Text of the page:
We are now faced with a terrifying problem and it is us. How so, you ask?
We are creatures of habit. We have grown to like many things about our personal worlds. We can jump in the car and go somewhere simply on a whim. We can text our friends possibly by just talking into the face of our watch. Grocery stores now have thousands of different items to choose from. Our cars will soon be able to drive themselves as we watch TV and talk to each other. Microwave ovens now sense when the food someone else has prepared is ready to eat. Now, most people cannot cook and have little interest in learning how. Automatic dishwashers do most of the cleanup for us. We adjust our thermostats ahead of reaching home with our smartphone apps. And on, and on. Easy lives full of beautiful things. Yet when we arrive home from long days of doing things we find repetitious and without a durable purpose we are not likely to feel happy and fulfilled.
Yet we continue doing the same patterns of behavior. We continue to live in housing that is larger than we need, consume more calories than we expend in daily exercise. We go to the same work each day because it pays well and appears secure. We associate with the same friends because they have many of the same values we have. We continue to do what we do because it is more comfortable than changing.
Change is unsettling. We have to problem-solve and learn new things when our habits change. This takes time and effort. When we are tired and hungry arriving home, we are not about to face a horizon filled with necessary new adjustments.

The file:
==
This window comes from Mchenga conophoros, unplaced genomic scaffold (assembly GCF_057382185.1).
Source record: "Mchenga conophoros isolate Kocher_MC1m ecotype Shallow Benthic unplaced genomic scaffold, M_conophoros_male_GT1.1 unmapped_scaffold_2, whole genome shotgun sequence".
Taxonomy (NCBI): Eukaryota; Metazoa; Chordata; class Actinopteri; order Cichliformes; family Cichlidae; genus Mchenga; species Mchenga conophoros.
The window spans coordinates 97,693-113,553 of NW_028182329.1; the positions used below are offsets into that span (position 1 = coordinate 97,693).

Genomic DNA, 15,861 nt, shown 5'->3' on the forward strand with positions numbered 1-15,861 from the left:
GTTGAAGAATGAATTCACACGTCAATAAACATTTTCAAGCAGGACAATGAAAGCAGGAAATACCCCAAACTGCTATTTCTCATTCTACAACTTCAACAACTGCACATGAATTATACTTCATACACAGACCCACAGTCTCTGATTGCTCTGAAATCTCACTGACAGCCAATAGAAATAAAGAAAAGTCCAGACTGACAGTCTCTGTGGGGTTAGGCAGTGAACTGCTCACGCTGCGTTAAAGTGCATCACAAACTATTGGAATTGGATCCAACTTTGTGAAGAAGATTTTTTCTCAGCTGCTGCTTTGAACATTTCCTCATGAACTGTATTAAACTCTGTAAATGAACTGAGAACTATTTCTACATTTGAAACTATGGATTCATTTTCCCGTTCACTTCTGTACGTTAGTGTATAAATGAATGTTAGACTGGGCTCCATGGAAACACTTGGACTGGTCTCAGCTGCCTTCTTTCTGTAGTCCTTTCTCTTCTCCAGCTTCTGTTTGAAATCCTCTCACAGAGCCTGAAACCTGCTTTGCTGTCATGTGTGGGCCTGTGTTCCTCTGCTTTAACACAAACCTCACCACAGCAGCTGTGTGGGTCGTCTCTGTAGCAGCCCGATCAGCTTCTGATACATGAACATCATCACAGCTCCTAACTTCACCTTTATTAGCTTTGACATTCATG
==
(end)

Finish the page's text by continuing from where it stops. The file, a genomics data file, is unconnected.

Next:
Another problem is that we take our cues from others. We feel comfortable doing what others are doing. When no one else is boarding their house for a coming hurricane, why should we? What others think pretty much determines our values. We are locked into the values of our immediate culture. We want to be “with it.” When we do unusual things we are often asked to explain why.
“However difficult it may be, our primary task as a species this century will be to shrink the economy and rein in population while promoting human well being. We can do so as we minimize climate change by reducing energy consumption and by replacing fossil fuels with renewable resources, while also transforming agriculture and downsizing transportation and manufacturing. Otherwise we get climate chaos and an economy that collapses rather than adjusts.” Richard Heinberg.
“What is wrong with the West is not that it has too many reinforcers, but that the reinforcers are not contingent upon the kinds of behavior that sustain the individual or promote the survival of the culture or species.” B. F. Skinner
This website is dedicated to examining the reasoning behind Heinberg’s and Skinner’s conclusions. This is an evolving site on which the authors are currently working.
Feel free to return and also to contribute by going to the “contact” section.
If you are interested in programmed instruction tutorials about the field of behavior analysis try this site
More to come……..